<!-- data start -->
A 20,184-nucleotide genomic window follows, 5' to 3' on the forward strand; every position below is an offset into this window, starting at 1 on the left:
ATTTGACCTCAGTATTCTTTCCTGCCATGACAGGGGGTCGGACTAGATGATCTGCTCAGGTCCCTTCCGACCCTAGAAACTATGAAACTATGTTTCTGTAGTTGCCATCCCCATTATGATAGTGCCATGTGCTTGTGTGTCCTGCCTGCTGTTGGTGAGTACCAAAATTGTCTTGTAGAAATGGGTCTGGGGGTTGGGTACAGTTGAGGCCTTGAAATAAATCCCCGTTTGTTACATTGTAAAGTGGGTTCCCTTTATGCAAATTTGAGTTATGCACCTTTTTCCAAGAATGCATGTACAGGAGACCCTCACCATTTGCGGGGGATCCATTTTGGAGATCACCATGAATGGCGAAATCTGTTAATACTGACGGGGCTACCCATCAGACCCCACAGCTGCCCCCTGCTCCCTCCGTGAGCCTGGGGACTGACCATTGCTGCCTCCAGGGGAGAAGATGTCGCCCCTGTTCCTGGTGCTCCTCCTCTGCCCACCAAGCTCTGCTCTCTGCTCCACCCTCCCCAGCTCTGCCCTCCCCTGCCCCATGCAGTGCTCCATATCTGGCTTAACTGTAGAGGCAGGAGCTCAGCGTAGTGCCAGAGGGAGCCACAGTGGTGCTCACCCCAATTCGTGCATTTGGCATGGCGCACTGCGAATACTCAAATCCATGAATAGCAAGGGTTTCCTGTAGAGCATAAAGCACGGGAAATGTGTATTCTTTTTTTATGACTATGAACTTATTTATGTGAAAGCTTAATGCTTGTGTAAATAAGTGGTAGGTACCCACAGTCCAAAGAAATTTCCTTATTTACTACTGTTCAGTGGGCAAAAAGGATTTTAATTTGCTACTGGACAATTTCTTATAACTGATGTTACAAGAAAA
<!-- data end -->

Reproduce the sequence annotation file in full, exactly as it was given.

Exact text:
A 20,184-nucleotide genomic window follows, 5' to 3' on the forward strand; every position below is an offset into this window, starting at 1 on the left:
ATTTGACCTCAGTATTCTTTCCTGCCATGACAGGGGGTCGGACTAGATGATCTGCTCAGGTCCCTTCCGACCCTAGAAACTATGAAACTATGTTTCTGTAGTTGCCATCCCCATTATGATAGTGCCATGTGCTTGTGTGTCCTGCCTGCTGTTGGTGAGTACCAAAATTGTCTTGTAGAAATGGGTCTGGGGGTTGGGTACAGTTGAGGCCTTGAAATAAATCCCCGTTTGTTACATTGTAAAGTGGGTTCCCTTTATGCAAATTTGAGTTATGCACCTTTTTCCAAGAATGCATGTACAGGAGACCCTCACCATTTGCGGGGGATCCATTTTGGAGATCACCATGAATGGCGAAATCTGTTAATACTGACGGGGCTACCCATCAGACCCCACAGCTGCCCCCTGCTCCCTCCGTGAGCCTGGGGACTGACCATTGCTGCCTCCAGGGGAGAAGATGTCGCCCCTGTTCCTGGTGCTCCTCCTCTGCCCACCAAGCTCTGCTCTCTGCTCCACCCTCCCCAGCTCTGCCCTCCCCTGCCCCATGCAGTGCTCCATATCTGGCTTAACTGTAGAGGCAGGAGCTCAGCGTAGTGCCAGAGGGAGCCACAGTGGTGCTCACCCCAATTCGTGCATTTGGCATGGCGCACTGCGAATACTCAAATCCATGAATAGCAAGGGTTTCCTGTAGAGCATAAAGCACGGGAAATGTGTATTCTTTTTTTATGACTATGAACTTATTTATGTGAAAGCTTAATGCTTGTGTAAATAAGTGGTAGGTACCCACAGTCCAAAGAAATTTCCTTATTTACTACTGTTCAGTGGGCAAAAAGGATTTTAATTTGCTACTGGACAATTTCTTATAACTGATGTTACAAGAAAA